It was largely secular either in the nature of praising the patron or describing a love situation or describing a battle or commemorating a benefaction; there were didactic works prescribing the canons of literary composition or there was also to some extent devotional poetry.
Epics like the Silappadikaram crowned the literary efforts of the Sangam Tamils. The Tagadur Yattirai was an unusual piece of literature which narrated the historical events pertaining to the storming and reduction of the fortress of Tagadur by the Chera king Perum Serai Irumporai. Perungadai an adaptation of Gunadya’s Brihatkatha originally written in the Paisasi Prakrit was written by Konguvel a prince. It can be classed among the greatest of Tamil epics. Perhaps it was composed during the fag end of the Sangam period or the dawn of the Pallava age.
In the Sangam age religion was in a sort of melting pot. Primitive village gods, the totemic symbols, bloody sacrifice to appease ferocious deities, the tradition of exercising ghosts, belief in deities which resided in trees, in streams and on hilltops characterised the earlier statum of Tamilian religious consciousness; the four kinds of deities mentioned by the tolkappiyam as appropriate to different landscape, Kurinji, Mullai, Marudam and Palai were Murugan, Tirumal, Vendan (Indran) and Varunan respectively are another category of classification of popular deitites.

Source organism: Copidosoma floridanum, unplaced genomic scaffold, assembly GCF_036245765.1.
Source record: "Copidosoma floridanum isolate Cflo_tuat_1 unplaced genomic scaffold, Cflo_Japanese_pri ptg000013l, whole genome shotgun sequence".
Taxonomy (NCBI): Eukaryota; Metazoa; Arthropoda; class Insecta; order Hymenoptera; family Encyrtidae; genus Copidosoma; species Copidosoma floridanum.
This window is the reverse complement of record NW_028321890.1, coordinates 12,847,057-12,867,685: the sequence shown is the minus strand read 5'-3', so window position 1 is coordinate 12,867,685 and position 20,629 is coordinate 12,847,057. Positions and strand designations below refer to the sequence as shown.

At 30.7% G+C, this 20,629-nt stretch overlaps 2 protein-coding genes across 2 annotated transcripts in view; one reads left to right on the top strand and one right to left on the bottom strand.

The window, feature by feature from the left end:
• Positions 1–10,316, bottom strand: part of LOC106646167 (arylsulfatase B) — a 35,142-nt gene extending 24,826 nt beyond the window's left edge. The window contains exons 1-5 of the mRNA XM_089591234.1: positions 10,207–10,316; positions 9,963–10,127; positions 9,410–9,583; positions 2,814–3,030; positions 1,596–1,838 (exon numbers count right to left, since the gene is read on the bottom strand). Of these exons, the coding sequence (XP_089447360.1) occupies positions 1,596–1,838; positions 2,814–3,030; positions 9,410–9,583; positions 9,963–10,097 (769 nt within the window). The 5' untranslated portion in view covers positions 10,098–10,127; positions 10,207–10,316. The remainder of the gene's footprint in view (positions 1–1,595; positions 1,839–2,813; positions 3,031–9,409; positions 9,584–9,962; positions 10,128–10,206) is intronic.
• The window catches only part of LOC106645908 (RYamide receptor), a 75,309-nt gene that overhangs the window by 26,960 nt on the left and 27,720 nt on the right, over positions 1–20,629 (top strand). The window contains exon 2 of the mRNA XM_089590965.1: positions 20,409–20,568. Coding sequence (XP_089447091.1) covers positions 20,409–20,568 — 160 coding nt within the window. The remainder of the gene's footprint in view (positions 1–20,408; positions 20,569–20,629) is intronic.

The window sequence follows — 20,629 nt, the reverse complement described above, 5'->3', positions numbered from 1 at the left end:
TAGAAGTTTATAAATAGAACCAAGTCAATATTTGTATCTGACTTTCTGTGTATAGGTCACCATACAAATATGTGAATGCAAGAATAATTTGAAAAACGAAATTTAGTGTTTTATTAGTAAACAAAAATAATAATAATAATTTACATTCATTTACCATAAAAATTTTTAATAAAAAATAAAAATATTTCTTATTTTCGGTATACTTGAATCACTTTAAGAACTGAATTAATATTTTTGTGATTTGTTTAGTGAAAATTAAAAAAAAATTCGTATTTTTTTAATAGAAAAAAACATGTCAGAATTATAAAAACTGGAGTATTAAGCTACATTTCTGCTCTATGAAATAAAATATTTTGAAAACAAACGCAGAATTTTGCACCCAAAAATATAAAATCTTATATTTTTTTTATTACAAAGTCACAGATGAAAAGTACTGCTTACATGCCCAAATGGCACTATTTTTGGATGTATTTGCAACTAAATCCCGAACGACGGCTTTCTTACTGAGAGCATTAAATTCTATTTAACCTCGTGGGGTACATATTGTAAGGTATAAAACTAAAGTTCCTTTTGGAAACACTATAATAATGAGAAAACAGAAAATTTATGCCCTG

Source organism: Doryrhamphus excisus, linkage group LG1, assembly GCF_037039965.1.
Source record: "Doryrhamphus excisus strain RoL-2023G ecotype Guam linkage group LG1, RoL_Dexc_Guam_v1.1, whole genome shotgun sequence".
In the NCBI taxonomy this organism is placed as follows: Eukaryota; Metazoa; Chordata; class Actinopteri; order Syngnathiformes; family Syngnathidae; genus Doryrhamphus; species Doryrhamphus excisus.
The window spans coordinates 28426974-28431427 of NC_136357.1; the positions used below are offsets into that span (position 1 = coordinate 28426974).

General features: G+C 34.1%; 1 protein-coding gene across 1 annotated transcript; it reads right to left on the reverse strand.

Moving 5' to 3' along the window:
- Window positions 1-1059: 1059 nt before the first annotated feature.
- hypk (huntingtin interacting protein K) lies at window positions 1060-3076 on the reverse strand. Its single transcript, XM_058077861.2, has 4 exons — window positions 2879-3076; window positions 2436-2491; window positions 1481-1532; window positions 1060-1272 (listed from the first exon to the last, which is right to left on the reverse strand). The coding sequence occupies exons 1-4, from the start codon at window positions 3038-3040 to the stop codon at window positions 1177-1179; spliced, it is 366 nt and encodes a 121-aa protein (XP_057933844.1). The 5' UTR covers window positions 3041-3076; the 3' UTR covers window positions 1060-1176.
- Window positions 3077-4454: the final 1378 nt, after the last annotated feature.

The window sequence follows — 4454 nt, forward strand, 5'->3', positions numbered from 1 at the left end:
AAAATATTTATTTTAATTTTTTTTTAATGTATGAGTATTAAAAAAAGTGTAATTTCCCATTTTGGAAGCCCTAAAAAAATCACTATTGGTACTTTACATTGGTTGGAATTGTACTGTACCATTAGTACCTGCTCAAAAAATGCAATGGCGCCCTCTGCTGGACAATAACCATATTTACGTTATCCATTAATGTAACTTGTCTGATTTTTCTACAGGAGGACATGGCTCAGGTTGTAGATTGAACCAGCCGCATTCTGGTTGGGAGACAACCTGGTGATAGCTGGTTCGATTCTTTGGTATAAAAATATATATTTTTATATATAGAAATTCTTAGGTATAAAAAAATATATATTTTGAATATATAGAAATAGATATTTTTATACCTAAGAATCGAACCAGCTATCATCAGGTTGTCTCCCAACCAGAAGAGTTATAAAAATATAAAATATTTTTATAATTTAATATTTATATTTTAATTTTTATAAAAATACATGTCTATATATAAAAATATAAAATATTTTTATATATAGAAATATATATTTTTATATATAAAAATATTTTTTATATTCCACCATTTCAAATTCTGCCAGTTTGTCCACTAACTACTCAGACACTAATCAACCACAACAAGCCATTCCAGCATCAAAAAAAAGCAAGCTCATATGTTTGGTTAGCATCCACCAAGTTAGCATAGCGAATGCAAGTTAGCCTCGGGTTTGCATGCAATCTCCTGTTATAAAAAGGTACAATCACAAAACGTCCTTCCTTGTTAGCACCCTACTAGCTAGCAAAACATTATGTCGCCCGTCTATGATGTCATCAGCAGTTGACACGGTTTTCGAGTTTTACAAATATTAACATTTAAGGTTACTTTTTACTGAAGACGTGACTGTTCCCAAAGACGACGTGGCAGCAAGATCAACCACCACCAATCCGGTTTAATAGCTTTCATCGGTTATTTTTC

Worship of these was organised by the people in the respective regions and the nature of the worship depended upon the culture of the locality. A third and more sophisticated aspect of their religion was worship of gods and goddesses in temples. Fallen heroes, Satis and other varieties of martyrs were deified and worshipped. Literature sang the praises of these deities.
That was also the period during which many of the old deities assumed fresh characteristics and were equated with similar deities or gods, like Muruga-Subrahmanya, Siva-Rudra, Mayon-Vishnu, Kali-Parvathi and the Perunchadukkattu Bhudam-Ganesa identifications. Krishna of Mahabharata was fuly deified while Rama was only in the stage of an admired hero.
Centres of religious importance like Tirupati, Madurai, Tiruchendur, Puhar, Vanji, Kanchi were few but significant. Hindus, Jains, the Bauddhas, primitive totem worshippers, etc., coexisted in that society without generating serious controversies. The Manimekalai gives an indication of the Hinayana system of Buddhist philosophy known to the scholars of that religion in Kanchi under the leadership of Aravana Adigal.
Some modern scholars think that Valluvar was a Jaina; that is doubtful. But that the authors of the Naladiyar, a collection of four hundred remarkable verses, were Jains is undoubted. The Bhakti age had not dawned. The age of tolerance was still on.